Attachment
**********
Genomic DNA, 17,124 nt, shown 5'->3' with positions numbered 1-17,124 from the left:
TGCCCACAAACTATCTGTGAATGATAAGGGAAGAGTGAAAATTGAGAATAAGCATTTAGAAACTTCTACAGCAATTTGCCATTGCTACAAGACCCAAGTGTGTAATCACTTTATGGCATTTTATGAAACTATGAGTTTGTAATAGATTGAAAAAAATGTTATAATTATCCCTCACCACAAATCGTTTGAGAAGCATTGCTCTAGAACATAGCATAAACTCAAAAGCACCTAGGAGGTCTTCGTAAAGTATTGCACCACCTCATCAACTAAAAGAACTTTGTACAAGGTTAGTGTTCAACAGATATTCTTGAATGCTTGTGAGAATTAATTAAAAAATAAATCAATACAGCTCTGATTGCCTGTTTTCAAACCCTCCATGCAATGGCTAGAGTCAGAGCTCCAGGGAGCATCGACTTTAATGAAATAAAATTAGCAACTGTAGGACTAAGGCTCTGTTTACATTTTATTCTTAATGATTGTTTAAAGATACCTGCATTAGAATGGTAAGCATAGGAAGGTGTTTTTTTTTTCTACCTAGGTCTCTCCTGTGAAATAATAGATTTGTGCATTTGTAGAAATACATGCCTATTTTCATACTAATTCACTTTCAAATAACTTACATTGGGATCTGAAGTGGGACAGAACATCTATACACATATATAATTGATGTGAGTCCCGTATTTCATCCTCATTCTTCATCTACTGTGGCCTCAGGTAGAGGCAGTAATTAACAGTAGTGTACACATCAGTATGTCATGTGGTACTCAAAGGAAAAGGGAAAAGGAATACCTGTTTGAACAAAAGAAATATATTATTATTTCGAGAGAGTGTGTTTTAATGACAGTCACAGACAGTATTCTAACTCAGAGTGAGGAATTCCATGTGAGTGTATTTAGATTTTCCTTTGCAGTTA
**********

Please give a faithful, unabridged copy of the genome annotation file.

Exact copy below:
Genomic DNA, 17,124 nt, shown 5'->3' with positions numbered 1-17,124 from the left:
TGCCCACAAACTATCTGTGAATGATAAGGGAAGAGTGAAAATTGAGAATAAGCATTTAGAAACTTCTACAGCAATTTGCCATTGCTACAAGACCCAAGTGTGTAATCACTTTATGGCATTTTATGAAACTATGAGTTTGTAATAGATTGAAAAAAATGTTATAATTATCCCTCACCACAAATCGTTTGAGAAGCATTGCTCTAGAACATAGCATAAACTCAAAAGCACCTAGGAGGTCTTCGTAAAGTATTGCACCACCTCATCAACTAAAAGAACTTTGTACAAGGTTAGTGTTCAACAGATATTCTTGAATGCTTGTGAGAATTAATTAAAAAATAAATCAATACAGCTCTGATTGCCTGTTTTCAAACCCTCCATGCAATGGCTAGAGTCAGAGCTCCAGGGAGCATCGACTTTAATGAAATAAAATTAGCAACTGTAGGACTAAGGCTCTGTTTACATTTTATTCTTAATGATTGTTTAAAGATACCTGCATTAGAATGGTAAGCATAGGAAGGTGTTTTTTTTTTCTACCTAGGTCTCTCCTGTGAAATAATAGATTTGTGCATTTGTAGAAATACATGCCTATTTTCATACTAATTCACTTTCAAATAACTTACATTGGGATCTGAAGTGGGACAGAACATCTATACACATATATAATTGATGTGAGTCCCGTATTTCATCCTCATTCTTCATCTACTGTGGCCTCAGGTAGAGGCAGTAATTAACAGTAGTGTACACATCAGTATGTCATGTGGTACTCAAAGGAAAAGGGAAAAGGAATACCTGTTTGAACAAAAGAAATATATTATTATTTCGAGAGAGTGTGTTTTAATGACAGTCACAGACAGTATTCTAACTCAGAGTGAGGAATTCCATGTGAGTGTATTTAGATTTTCCTTTGCAGTTA